On Sunday 13 March, runners from across Cornwall and the country, gathered in the carpark of Ships and Castles leisure centre to run the 13.1 miles of the Falmouth Half Marathon.
Celebrating its 10th anniversary, the race is notoriously hilly, including hills such as Swanpool, Maenporth, Roscarrack, Pennance, and Pendennis (to name a few). With over 1000 ft of elevation, this is a race that leaves runners vowing “never again” or cursing Cornwall’s hills. It is, in hindsight, a rewarding run however, with money raised for Cornwall Hospice Care, plenty of support from locals along the route, and some of Falmouth’s lesser-known lanes to be explored.
The race last ran (non-virtually) in March 2020, just before the first lockdown. I remember it being a classically Cornish day of mizzle and overcast sky. This year, the weather was surprisingly warm and bright with a cooling breeze to whip away the sweat of 13 miles, or dry the feet of those who ran through the middle of the flooded road at No Man’s Land (still there two years later).
I was marshalling with my mum and our dog at around 7.5 miles in, on the corner of the hill leading to Penwarne Road. We’d arrived at the race HQ nearly two hours before the beginning of the race at 8 AM to collect high-viz vests (not the first time I’d worn one that weekend after parkrun on Saturday), to find the carpark of Ships and Castles completely packed with keen runners. The marshal who approached the car to tell us this also mentioned there were at least 600 people taking part this year.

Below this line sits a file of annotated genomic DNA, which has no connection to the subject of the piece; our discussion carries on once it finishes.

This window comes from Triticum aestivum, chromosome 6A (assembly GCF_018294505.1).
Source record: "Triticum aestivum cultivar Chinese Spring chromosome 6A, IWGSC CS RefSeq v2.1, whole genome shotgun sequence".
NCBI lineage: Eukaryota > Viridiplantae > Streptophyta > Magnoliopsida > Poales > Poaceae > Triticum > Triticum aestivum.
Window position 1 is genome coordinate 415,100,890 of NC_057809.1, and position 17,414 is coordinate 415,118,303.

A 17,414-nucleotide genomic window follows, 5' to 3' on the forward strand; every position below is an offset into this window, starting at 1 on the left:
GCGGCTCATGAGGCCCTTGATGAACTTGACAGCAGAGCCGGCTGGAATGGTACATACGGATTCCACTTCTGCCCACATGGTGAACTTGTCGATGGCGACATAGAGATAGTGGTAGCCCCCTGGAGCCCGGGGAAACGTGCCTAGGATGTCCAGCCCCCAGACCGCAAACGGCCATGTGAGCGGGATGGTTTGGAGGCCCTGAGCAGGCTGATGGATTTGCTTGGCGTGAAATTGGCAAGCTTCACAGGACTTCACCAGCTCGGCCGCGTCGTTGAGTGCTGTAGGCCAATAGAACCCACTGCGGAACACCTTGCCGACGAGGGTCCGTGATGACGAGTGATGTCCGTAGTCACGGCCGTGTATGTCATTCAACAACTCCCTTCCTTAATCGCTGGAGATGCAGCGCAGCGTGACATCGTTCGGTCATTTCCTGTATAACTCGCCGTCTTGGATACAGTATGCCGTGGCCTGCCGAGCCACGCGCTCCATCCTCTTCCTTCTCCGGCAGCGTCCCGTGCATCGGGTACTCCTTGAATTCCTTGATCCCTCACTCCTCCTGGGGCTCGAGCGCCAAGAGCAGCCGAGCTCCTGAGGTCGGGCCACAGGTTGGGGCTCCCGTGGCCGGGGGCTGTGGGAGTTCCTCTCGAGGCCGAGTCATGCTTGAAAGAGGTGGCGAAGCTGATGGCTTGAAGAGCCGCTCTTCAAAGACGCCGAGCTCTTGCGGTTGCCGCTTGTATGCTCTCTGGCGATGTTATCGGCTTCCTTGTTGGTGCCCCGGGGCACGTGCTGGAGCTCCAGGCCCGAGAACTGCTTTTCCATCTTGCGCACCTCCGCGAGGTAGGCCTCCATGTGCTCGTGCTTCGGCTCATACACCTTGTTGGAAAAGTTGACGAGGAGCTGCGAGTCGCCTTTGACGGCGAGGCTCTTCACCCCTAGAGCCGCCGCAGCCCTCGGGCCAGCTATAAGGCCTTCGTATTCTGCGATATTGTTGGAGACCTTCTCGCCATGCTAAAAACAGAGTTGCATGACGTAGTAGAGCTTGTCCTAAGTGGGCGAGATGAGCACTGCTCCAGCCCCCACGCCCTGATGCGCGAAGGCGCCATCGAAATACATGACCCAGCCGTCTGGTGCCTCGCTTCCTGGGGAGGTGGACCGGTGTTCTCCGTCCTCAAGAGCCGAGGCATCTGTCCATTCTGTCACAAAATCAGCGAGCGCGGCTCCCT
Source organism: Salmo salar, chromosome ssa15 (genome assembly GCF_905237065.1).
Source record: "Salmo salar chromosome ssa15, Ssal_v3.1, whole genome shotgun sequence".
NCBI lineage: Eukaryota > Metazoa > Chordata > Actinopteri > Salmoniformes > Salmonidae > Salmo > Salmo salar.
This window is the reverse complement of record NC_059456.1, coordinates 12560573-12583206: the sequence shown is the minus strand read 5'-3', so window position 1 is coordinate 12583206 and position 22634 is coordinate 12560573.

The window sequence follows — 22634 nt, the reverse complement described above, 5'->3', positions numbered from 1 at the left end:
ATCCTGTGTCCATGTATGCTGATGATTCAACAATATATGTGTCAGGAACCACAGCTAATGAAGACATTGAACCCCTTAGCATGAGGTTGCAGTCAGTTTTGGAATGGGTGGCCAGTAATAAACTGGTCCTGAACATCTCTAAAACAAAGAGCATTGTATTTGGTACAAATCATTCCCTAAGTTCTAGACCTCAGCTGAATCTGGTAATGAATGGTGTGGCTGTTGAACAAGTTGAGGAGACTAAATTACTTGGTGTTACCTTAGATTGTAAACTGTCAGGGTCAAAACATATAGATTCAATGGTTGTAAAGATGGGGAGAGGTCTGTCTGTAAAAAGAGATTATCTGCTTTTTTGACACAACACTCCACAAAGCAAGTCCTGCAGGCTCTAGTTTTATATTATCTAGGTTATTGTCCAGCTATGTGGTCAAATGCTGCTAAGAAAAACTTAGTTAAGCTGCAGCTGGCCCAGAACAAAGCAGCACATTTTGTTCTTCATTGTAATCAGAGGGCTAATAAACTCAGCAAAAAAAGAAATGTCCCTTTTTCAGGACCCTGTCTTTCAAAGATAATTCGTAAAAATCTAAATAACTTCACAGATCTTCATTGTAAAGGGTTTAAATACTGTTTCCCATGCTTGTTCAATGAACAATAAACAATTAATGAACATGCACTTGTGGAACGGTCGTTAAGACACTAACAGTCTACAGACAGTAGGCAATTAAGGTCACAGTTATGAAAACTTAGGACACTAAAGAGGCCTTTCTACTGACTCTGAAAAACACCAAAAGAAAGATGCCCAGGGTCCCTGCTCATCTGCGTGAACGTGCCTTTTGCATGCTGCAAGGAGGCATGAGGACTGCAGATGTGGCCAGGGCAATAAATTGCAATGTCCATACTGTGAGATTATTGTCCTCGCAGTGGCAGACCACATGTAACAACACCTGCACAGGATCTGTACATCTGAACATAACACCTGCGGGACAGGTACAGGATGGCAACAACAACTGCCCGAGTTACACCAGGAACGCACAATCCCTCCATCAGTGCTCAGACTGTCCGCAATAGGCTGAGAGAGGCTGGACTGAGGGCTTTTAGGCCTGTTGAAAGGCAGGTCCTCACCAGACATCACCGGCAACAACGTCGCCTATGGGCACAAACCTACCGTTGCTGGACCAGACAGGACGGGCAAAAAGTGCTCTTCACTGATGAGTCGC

After collecting our kit, my mum and I headed out to our marshalling spot to await the first runners and direct them up yet another hill. Around 39 minutes after the race began at 10 AM, the frontrunner came into view led by a cyclist on an electric bike. A steady stream of runners passed us over the next hour as we cheered them on, and my dog barked incessantly at them. Despite the tough route, everyone looked strong and positive as they passed the halfway mark and began heading back towards Falmouth. A special mention has to go to the man running in Crocs, and the student runners from the university. At around quarter to twelve, the final runner came through proceeded by a four-by-four blaring Avicii’s Wake Me Up from a stereo strapped to its roof. The course record of 1.14.28 was just missed by two minutes, meaning it still stands from 2019.
Although I love running and felt particularly jealous of all the runners taking part this year, marshalling is also an extremely rewarding experience (not just because you get to eat cake and watch people run up hills from the comfort of the side of the road).
Well done to all 599 people who took part, and all the organisers and volunteers who made Run Falmouth possible for another year!